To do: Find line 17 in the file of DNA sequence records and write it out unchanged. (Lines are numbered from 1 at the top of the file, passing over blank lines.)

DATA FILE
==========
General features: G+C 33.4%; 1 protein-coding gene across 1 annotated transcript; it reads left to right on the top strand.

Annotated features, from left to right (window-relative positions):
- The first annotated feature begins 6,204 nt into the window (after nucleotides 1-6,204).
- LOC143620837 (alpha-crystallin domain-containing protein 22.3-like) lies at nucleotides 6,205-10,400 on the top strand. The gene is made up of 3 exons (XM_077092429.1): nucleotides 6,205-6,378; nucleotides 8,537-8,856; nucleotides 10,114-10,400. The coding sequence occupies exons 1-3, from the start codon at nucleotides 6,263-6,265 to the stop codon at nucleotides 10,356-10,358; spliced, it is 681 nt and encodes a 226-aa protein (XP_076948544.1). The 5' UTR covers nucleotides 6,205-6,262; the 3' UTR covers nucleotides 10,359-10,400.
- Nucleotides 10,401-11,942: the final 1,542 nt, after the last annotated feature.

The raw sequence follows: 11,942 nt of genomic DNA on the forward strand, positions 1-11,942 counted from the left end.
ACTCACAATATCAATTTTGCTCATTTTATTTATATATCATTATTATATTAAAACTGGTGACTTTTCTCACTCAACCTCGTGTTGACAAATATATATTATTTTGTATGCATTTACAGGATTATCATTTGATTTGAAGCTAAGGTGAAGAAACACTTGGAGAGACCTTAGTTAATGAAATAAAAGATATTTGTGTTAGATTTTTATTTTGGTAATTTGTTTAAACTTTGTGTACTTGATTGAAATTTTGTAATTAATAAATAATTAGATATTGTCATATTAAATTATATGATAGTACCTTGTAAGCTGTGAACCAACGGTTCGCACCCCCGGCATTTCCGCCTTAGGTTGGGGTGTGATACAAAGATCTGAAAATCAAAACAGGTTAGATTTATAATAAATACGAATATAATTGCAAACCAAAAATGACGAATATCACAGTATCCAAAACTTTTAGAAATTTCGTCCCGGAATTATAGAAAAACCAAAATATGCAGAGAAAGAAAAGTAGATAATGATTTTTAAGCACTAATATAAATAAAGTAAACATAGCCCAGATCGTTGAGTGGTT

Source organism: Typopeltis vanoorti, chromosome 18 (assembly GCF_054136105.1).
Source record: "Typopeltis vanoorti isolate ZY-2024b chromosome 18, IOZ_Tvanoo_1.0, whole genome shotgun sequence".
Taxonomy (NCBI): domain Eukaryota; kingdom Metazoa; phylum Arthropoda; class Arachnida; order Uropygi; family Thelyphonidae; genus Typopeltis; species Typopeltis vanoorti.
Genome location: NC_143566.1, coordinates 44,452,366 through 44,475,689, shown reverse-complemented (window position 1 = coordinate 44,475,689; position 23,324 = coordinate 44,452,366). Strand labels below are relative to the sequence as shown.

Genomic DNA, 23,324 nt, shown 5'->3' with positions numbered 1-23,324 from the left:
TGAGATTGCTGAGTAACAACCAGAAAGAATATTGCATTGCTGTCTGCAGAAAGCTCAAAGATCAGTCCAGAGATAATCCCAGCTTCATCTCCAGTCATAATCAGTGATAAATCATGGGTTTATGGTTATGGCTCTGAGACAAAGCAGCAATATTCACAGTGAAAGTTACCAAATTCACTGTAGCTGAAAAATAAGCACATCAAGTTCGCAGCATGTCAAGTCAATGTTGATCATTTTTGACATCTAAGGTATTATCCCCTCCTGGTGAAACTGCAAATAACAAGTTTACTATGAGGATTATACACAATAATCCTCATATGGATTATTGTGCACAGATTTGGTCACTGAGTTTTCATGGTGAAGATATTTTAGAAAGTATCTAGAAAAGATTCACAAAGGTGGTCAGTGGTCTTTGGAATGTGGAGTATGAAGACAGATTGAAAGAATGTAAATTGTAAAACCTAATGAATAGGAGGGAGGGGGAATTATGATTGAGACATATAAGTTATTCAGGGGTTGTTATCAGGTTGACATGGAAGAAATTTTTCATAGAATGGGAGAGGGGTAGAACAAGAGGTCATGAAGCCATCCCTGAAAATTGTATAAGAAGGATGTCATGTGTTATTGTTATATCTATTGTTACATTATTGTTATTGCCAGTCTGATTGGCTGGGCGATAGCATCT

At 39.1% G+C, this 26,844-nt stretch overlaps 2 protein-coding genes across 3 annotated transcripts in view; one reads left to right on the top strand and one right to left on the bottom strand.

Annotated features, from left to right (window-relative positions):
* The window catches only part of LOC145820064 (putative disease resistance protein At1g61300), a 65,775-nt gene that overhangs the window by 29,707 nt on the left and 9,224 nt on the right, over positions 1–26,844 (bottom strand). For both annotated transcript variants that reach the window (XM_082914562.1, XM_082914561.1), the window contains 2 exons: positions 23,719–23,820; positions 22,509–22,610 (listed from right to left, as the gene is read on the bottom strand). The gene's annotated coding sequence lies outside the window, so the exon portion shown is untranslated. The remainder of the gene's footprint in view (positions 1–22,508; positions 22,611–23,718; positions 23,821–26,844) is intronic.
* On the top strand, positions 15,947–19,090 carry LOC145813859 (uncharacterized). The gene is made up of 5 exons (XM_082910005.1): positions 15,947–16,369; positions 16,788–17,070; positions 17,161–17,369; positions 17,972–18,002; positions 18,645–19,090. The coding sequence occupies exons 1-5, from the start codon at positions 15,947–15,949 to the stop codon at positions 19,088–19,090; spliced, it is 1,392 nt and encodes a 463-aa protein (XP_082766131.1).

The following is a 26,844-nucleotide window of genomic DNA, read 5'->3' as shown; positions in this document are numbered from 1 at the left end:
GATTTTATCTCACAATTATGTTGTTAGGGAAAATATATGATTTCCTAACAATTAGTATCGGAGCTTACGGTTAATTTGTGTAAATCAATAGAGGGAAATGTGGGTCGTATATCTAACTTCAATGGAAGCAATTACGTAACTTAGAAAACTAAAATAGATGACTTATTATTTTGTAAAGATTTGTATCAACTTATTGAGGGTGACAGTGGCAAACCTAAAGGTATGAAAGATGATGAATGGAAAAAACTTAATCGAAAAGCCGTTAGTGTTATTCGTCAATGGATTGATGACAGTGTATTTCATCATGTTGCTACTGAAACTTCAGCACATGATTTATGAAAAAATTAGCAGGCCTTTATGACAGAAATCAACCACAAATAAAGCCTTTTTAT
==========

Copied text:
* On the top strand, positions 15,947–19,090 carry LOC145813859 (uncharacterized). The gene is made up of 5 exons (XM_082910005.1): positions 15,947–16,369; positions 16,788–17,070; positions 17,161–17,369; positions 17,972–18,002; positions 18,645–19,090. The coding sequence occupies exons 1-5, from the start codon at positions 15,947–15,949 to the stop codon at positions 19,088–19,090; spliced, it is 1,392 nt and encodes a 463-aa protein (XP_082766131.1).